If all of our patients’ refractive disorders were limited to nearsightedness and farsightedness, prescribing accurate vision correction would be a relatively straightforward process. For many people, however, an additional refractive error may in play. This error, known as astigmatism, is an irregularity of the cornea or lens that interferes with the refraction of incoming light, often complicating an existing case of nearsightedness or farsightedness in the process. Fortunately, our dedicated team at True Eye Experts can correct these aberrations to a high degree of precision.
One of the trickiest aspects of astigmatism is how many different forms it can take. There are two primary categories of the disorder, an irregularly-shaped cornea (he most common category) and an irregularly-shaped lens (known as lenticular astigmatism). The irregularities themselves can be quite subtle and complex as well. Football-shaped bulges and other deviations from the cornea’s spherical norm may occur along any of the eye’s meridians, or angles (as one might consider the hour hands of clock dividing the clock face into angles). You may have one nearsighted meridian and one farsighted meridian in the same eye, and the two eyes can have completely different astigmatic patterns. Add this on top of an elongated or foreshortened eyeball, and you can end up with a very interesting refractive mix indeed!
Diagnosing and treating astigmatism effectively requires the right skill, tools, and experience —all of which our doctors at True Eye Experts can provide. We use a variety of evaluation methods that can help us understand the exact nature of your condition, from standard vision testing using a phoropter to retinoscopy (an examination of how light is entering the eye) and detailed corneal measurements using a keratometer. Great care is taken to note not only your “sphere” measurement (always a factor in correcting nearsightedness or farsightedness) and your “cylinder” measurement. The sphere records the degree of your less-distorted meridian, while the cylinder records the degree of your more-distorted meridian. These two measurements are added up to get your total vision correction prescription.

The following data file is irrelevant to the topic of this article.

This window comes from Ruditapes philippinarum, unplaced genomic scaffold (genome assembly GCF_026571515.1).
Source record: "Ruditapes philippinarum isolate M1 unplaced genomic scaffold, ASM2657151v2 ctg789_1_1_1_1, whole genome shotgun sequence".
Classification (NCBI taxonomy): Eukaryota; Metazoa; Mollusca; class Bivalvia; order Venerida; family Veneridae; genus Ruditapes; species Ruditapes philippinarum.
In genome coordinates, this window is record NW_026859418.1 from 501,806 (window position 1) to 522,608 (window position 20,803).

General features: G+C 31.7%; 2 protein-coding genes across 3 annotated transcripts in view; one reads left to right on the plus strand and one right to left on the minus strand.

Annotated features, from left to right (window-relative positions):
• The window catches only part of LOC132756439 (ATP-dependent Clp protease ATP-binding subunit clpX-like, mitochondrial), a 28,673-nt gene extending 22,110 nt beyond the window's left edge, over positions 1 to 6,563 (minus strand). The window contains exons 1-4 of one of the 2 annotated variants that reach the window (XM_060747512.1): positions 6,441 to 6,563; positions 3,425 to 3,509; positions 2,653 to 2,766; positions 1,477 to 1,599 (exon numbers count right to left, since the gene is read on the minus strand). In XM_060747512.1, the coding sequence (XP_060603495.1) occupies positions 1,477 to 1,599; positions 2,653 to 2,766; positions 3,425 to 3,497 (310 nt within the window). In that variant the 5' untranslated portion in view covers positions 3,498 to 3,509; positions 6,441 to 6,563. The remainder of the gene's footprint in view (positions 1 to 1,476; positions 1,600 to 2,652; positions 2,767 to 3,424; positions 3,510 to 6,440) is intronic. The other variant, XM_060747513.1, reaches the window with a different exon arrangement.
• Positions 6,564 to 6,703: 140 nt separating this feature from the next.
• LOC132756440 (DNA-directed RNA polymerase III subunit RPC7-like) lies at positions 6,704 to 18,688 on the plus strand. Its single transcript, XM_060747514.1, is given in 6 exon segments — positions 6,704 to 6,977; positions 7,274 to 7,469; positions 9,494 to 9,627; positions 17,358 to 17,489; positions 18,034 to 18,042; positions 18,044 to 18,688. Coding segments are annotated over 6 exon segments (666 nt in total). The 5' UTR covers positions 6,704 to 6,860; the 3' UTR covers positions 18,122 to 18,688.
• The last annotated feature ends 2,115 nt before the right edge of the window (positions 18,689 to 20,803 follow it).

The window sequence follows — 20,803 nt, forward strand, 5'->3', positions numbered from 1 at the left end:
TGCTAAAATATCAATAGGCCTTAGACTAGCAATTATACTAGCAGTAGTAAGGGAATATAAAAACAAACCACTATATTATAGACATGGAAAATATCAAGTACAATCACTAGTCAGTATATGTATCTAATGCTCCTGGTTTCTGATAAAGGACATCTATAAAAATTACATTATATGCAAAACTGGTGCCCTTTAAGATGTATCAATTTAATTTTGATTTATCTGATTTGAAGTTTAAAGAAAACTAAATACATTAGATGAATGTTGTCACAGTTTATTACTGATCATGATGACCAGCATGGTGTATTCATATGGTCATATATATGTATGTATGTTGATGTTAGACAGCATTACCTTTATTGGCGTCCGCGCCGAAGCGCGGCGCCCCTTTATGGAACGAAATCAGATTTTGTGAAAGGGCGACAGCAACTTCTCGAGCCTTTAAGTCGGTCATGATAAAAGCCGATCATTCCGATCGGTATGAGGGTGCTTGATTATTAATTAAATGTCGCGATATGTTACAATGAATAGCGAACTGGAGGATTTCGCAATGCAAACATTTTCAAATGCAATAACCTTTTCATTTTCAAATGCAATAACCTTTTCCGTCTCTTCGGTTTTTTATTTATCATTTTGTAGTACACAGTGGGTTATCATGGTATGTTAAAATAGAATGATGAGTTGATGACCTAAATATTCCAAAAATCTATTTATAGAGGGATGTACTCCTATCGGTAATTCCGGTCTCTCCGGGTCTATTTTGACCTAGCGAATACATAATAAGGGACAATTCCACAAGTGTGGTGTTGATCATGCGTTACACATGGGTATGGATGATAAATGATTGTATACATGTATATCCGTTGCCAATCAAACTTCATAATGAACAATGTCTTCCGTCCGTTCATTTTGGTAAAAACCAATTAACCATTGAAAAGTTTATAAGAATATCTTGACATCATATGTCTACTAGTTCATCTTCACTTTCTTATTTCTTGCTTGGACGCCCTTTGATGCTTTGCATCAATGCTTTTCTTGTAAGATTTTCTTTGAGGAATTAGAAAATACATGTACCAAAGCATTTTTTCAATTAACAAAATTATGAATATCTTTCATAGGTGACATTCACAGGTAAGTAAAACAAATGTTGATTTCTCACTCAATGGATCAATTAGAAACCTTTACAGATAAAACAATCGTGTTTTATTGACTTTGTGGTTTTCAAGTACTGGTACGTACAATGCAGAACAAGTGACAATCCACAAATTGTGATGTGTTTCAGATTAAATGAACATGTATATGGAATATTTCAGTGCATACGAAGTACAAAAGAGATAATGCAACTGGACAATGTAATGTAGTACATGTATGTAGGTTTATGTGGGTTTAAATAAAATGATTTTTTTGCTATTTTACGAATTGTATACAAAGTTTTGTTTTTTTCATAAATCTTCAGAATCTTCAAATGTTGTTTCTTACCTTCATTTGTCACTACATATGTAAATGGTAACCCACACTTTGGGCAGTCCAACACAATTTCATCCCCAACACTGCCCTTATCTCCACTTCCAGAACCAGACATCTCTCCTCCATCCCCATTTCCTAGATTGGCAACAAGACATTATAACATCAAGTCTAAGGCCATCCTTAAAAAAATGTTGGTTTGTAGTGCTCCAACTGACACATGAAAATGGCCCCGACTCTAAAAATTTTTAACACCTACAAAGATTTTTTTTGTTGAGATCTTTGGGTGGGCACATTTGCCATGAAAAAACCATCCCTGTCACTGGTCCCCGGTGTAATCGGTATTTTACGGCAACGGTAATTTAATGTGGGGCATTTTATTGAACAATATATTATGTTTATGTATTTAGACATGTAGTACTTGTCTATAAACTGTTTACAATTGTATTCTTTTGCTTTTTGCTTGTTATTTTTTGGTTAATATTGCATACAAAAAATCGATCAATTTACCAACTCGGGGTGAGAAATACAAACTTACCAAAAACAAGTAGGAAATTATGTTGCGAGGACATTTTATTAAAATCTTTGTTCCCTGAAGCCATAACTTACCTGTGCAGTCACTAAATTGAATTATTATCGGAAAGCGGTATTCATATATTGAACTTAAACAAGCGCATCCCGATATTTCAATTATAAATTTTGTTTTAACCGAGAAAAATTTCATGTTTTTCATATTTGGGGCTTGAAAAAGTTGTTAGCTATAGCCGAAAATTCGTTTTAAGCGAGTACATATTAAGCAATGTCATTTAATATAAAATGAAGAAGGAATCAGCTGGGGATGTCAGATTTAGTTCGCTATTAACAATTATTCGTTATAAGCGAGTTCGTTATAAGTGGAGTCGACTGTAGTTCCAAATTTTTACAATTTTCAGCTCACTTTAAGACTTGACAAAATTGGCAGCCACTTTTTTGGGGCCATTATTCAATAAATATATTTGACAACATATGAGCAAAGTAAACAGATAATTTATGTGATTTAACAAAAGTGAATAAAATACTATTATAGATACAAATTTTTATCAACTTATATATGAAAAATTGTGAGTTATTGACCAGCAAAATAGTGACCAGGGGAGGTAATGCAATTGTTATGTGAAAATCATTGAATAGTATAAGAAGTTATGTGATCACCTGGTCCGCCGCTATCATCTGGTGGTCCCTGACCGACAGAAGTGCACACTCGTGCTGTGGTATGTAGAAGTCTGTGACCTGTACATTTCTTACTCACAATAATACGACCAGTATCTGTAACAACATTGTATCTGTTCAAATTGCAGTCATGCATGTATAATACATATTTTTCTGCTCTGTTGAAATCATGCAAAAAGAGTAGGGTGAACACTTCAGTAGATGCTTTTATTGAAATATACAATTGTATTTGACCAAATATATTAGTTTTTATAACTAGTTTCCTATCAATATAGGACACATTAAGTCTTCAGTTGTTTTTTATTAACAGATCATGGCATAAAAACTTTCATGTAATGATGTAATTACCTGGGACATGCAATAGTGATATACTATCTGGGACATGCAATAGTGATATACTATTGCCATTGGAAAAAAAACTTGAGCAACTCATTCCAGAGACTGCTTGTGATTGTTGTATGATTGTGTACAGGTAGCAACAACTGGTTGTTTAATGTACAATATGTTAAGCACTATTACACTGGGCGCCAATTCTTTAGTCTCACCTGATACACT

Once our eye doctor has obtained your prescription, it’s time to review your available correction options:
Eyeglasses have always been a reliable means of correcting astigmatism, but modern contact lenses can do quite a good job of it as well. Options include soft toric lenses (which place the different powers of vision correction in different parts of the lens) and rigid gas permeable lenses that essentially take over the job of refraction from the abnormal cornea.
LASIK surgery may also be an option in some cases, although milder astigmatism is easier to correct in this manner without the need for later fine-tuning. We can perform all the necessary pre-operative and post-operative evaluations and care for this option.
For more information about astigmatism treatment, visit one of our locations or schedule an appointment online.
“I have been getting my eyes checked by Dr. Samuel Teske for years. He is very thorough and thoughtful. The staff is also very professional and attentive. Highly recommend True Eye Experts!”
Everyone at this office is very friendly, helpful, and professional, whether it’s helping you buy new frames, being fitted for glasses, or just interacting at the front desk. If something is wrong with my glasses, they are quick to remedy the situation. I would highly recommend this office for all your eye care needs!”
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